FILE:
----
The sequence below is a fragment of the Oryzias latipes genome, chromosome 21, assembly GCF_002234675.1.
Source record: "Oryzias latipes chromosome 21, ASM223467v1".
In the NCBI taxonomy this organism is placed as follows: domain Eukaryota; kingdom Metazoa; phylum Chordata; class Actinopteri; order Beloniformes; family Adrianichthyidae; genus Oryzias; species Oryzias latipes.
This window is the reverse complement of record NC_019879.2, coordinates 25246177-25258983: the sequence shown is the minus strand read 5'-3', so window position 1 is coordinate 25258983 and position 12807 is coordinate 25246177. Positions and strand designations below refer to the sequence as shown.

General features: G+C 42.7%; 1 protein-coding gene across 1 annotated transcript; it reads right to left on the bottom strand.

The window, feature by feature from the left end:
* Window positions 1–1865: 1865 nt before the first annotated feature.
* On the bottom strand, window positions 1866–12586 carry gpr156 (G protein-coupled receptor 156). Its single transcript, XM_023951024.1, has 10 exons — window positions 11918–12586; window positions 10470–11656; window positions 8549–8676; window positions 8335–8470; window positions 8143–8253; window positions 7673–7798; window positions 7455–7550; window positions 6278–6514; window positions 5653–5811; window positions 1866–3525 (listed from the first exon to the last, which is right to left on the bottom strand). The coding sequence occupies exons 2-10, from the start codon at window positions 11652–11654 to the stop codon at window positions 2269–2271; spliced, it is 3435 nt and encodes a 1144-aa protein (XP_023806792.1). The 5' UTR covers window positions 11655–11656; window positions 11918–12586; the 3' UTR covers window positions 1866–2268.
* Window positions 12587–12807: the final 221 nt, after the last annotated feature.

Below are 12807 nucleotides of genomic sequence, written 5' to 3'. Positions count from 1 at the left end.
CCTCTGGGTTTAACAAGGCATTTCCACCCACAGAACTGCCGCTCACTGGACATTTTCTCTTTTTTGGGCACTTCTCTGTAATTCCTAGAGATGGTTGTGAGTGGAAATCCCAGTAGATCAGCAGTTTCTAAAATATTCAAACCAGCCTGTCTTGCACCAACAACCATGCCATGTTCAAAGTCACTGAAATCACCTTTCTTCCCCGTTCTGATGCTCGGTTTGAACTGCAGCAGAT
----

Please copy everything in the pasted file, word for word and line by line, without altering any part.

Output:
The sequence below is a fragment of the Oryzias latipes genome, chromosome 21, assembly GCF_002234675.1.
Source record: "Oryzias latipes chromosome 21, ASM223467v1".
In the NCBI taxonomy this organism is placed as follows: domain Eukaryota; kingdom Metazoa; phylum Chordata; class Actinopteri; order Beloniformes; family Adrianichthyidae; genus Oryzias; species Oryzias latipes.
This window is the reverse complement of record NC_019879.2, coordinates 25246177-25258983: the sequence shown is the minus strand read 5'-3', so window position 1 is coordinate 25258983 and position 12807 is coordinate 25246177. Positions and strand designations below refer to the sequence as shown.

General features: G+C 42.7%; 1 protein-coding gene across 1 annotated transcript; it reads right to left on the bottom strand.

The window, feature by feature from the left end:
* Window positions 1–1865: 1865 nt before the first annotated feature.
* On the bottom strand, window positions 1866–12586 carry gpr156 (G protein-coupled receptor 156). Its single transcript, XM_023951024.1, has 10 exons — window positions 11918–12586; window positions 10470–11656; window positions 8549–8676; window positions 8335–8470; window positions 8143–8253; window positions 7673–7798; window positions 7455–7550; window positions 6278–6514; window positions 5653–5811; window positions 1866–3525 (listed from the first exon to the last, which is right to left on the bottom strand). The coding sequence occupies exons 2-10, from the start codon at window positions 11652–11654 to the stop codon at window positions 2269–2271; spliced, it is 3435 nt and encodes a 1144-aa protein (XP_023806792.1). The 5' UTR covers window positions 11655–11656; window positions 11918–12586; the 3' UTR covers window positions 1866–2268.
* Window positions 12587–12807: the final 221 nt, after the last annotated feature.

Below are 12807 nucleotides of genomic sequence, written 5' to 3'. Positions count from 1 at the left end.
CCTCTGGGTTTAACAAGGCATTTCCACCCACAGAACTGCCGCTCACTGGACATTTTCTCTTTTTTGGGCACTTCTCTGTAATTCCTAGAGATGGTTGTGAGTGGAAATCCCAGTAGATCAGCAGTTTCTAAAATATTCAAACCAGCCTGTCTTGCACCAACAACCATGCCATGTTCAAAGTCACTGAAATCACCTTTCTTCCCCGTTCTGATGCTCGGTTTGAACTGCAGCAGAT